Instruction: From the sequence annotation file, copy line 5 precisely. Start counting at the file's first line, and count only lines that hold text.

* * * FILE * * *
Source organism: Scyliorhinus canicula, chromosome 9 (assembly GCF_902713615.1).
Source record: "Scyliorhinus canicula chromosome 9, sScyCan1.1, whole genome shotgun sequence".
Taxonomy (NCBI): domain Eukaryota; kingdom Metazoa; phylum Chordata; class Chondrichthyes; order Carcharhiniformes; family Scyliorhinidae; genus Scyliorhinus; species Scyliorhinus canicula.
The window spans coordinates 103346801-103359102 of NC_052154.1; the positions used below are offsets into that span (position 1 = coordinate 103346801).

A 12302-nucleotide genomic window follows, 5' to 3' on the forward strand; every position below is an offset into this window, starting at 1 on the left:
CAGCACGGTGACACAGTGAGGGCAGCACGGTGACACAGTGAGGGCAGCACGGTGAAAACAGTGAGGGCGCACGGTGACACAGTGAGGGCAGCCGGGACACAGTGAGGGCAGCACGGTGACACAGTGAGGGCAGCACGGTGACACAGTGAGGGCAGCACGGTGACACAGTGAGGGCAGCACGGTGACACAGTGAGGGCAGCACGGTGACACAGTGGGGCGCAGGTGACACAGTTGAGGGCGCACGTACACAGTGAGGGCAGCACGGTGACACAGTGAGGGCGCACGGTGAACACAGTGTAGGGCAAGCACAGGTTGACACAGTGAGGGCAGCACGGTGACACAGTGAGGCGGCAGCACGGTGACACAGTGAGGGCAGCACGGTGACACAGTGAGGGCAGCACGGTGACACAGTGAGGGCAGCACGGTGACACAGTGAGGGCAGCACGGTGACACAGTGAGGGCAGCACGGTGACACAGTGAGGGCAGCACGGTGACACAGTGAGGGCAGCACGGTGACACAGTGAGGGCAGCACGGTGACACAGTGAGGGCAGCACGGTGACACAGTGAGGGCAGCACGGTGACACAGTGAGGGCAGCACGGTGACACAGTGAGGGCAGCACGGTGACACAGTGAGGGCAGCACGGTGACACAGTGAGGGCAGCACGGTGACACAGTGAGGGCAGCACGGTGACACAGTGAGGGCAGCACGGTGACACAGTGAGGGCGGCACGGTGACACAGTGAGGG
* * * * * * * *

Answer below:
A 12302-nucleotide genomic window follows, 5' to 3' on the forward strand; every position below is an offset into this window, starting at 1 on the left: